McLaren “don’t understand” Red Bull’s wing

McLaren engineering director Paddy Lowe admitted the team are struggling to understand how Red Bull and Ferrari’s flexing front wings work.

Speaking in the Vodafone McLaren Mercedes phone-in he said:

We believe, and we’re not alone, that two cars – Ferrari and Red Bull – that have wings existing at a much lower position than we’re able to deliver.

There’s a difference of a reasonably large degree that we’ve got to explain by relatively subtle effects such as fuel weight, tyre pressure, difference in the straight or low-speed set-up. These things affect to a car to a relatively small degree, much smaller than the difference we’ve seen in the pictures.

So there is a phenomenon that we’re seeing, we just don’t understand it. So what we’re doing at the moment is working really hard to try and understand it and see if it’s got performance and whether we can deliver that.
Paddy Lowe

However he believes there is more to come from the team’s exhaust-blown diffuser which will help them reduce the performance gap to their championship rivals in the meantime:

We’re a couple of races behind Ferrari in introduction and, obviously, a whole season behind Red Bull. But we did reach the point in Hockenheim of being able to race a working system which was both giving us performance and was reliable.

We are able to deliver something extra with that floor. But, being behind the curve, there’s more to come relative to those principal competitors.

We’ll find more time and performance so we’re going to keep pushing on. It’s a new platform from which to find performance.
Paddy Lowe

Read more: Flexing wings and more reliability woes (Red Bull race review) (Video)

Advert | Go Ad-free

39 comments on McLaren “don’t understand” Red Bull’s wing

  1. Chris P said on 28th July 2010, 11:53

    Keith, the second quoted section does not read correctly. “We’re a couple of race behind…” perhaps should be “races”. And ” But we did reach point in Hockenheim of being to race…” is missing the word “able” perhaps?

  2. Taxi-Dad said on 28th July 2010, 12:04

    Here’s a thought, which is probably a case of 2+2 = 5! Red Bull introduced their flexy wing, I believe, at Silverstone and ‘possibly’ also suffered teething problems with it on Vettel’s car??
    I’m thinking the movement comes from the top mountings, which are presumably sprung, rather than flexing of the wing components themselves.
    It just seemed odd to me that we’re used to nose cones staying attached under all sorts of trauma, but Vettels came off at speed in a straight line!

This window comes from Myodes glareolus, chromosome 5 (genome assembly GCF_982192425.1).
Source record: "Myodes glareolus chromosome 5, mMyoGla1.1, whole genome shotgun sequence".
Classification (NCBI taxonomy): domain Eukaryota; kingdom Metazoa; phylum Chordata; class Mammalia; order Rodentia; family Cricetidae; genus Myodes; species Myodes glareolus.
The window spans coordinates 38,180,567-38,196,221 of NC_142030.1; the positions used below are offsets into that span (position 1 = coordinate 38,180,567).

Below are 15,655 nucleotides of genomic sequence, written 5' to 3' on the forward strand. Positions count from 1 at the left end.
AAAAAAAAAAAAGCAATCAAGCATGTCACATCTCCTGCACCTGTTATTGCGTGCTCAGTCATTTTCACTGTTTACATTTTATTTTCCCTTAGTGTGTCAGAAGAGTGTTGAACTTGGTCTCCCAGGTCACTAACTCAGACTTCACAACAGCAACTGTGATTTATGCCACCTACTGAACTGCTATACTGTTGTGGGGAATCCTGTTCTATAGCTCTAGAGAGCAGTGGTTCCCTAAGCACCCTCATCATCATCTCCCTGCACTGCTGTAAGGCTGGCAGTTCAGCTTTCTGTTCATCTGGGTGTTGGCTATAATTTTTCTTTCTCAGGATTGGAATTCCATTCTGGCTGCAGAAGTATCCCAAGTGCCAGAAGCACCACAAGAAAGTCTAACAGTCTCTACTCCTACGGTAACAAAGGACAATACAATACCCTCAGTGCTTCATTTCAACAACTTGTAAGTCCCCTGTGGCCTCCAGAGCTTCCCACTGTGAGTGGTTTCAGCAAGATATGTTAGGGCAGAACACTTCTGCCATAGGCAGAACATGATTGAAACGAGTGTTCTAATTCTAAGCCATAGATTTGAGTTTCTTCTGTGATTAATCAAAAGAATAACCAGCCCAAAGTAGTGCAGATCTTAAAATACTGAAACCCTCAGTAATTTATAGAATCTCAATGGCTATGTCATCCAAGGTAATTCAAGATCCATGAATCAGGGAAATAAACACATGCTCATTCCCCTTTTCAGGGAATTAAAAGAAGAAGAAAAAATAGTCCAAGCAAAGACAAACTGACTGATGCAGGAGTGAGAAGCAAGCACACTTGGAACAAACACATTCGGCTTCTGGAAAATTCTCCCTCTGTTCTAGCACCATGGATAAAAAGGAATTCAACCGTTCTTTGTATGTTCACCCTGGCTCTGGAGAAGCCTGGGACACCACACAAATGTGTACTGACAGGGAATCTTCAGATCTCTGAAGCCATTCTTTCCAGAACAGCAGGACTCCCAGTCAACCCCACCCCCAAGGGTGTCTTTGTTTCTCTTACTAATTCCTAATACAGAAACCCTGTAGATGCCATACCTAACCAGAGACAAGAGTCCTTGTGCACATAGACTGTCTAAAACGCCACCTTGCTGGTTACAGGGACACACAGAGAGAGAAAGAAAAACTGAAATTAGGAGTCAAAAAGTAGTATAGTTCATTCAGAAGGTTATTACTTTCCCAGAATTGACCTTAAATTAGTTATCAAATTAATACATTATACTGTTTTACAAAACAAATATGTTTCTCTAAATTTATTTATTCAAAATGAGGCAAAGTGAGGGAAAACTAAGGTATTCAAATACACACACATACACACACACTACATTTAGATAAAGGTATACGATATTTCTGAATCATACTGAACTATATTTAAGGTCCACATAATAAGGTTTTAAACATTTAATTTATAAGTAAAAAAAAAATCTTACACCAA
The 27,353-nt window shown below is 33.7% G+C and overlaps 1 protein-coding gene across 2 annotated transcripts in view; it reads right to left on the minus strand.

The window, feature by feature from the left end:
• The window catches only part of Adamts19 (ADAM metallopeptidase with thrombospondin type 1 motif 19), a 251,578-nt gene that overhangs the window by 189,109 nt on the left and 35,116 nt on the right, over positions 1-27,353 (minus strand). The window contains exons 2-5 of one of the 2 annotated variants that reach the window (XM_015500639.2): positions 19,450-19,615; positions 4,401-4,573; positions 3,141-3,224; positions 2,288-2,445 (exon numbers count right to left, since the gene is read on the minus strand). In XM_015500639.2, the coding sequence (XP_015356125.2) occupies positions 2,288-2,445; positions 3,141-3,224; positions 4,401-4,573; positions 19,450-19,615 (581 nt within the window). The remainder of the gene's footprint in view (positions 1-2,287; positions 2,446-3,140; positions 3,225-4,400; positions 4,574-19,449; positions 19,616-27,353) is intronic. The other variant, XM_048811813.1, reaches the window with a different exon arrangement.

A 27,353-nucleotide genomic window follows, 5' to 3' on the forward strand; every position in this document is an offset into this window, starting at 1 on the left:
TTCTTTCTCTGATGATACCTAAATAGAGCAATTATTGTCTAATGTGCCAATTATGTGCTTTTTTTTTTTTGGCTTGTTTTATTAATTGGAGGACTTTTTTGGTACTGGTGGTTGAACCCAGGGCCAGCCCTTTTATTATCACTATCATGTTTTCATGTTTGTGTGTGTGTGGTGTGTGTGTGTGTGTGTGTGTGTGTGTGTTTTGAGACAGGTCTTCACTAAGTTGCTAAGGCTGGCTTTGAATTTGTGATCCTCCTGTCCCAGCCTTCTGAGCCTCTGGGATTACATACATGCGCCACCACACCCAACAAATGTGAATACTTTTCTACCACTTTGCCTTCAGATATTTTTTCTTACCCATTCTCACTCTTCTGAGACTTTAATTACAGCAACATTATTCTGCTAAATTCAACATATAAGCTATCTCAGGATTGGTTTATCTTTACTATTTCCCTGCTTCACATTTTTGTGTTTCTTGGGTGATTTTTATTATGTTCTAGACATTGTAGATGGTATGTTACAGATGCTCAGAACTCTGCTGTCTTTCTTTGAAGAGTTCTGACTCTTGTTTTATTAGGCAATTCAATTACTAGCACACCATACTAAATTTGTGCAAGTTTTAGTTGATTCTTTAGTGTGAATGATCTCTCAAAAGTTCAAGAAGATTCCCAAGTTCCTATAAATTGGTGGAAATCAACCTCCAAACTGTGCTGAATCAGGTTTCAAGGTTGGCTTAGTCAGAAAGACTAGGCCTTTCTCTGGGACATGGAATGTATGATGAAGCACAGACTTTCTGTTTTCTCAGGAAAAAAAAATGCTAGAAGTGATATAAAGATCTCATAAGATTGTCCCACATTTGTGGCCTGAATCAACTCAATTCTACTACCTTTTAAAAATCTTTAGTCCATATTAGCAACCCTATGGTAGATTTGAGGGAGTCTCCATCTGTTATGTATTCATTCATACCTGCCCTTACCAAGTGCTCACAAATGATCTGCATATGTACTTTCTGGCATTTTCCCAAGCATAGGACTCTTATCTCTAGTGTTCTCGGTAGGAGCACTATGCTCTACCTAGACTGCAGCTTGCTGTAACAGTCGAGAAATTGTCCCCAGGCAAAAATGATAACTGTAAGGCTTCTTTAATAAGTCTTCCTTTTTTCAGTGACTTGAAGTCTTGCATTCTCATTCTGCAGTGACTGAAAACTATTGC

Perhaps this thought is one to pass on to Paddy ;-)

    • Hamish said on 28th July 2010, 12:15

      No don’t think this is the case, plus that would be deemed a “moveable aerodynamic component”.

      I think its more has to do with it being able to pass the flexi tests that the wings are subject to, but they are able to flex when subject to forces greater than those in the test, which would be experienced at high speed.

      Check this link out, good rundown:

      http://www.jamesallenonf1.com/2010/07/photo-exclusive-red-bull-flexi-front-wing-judge-for-yourself/

      • DGR-F1 said on 28th July 2010, 13:06

        Surprisingly informing article by JA:
        I suppose the other teams could argue that the wing should only work within the limits set by the rules, which in a way it does, although it also goes beyond them too….
        Is this another case where the rules have to catch up with what is actually happening on the track?
        And I’m not saying it should be banned, since I think its great latteral thinking and solution to a problem!

      • BasCB (@bascb) said on 28th July 2010, 18:35

        thanks for the link, from the pictures it seems pretty obvious, the Red Bull team is doing something there and Ferrari is going thee as well.

    • Spectator said on 29th July 2010, 0:00

      Why is Paddy Lowe blaming red bull and ferrari for their flexi wings if they are under the rules theres no point to talk about it on that down note they have a great f-duct dont know why they are talking that way.I posted some youtube vids that demonstrated red bulls flexi wing on 2009 on the flexi wings post and i noticed that red bull 09 design was one of the part carbon printed on some cars example rb5 nose is on the ferraris f10 and rb5 flexi wing is on mclaren and hrt but why isnt it flexing? or is it flexing i believe it is flexing i saw some vids that show that but no where near to the rb5 flex or the rb6 anyway mclaren although carbon printing the rb5 wing cant make it work?dont no i think they just mad about the lack of performance mclaen reached their high point on canada but now they are a little back but i believe that after some fine tuning the blown diffuse will put the mclarens for the 1st time as fast as redbull and ferrari and on race pace maybe faster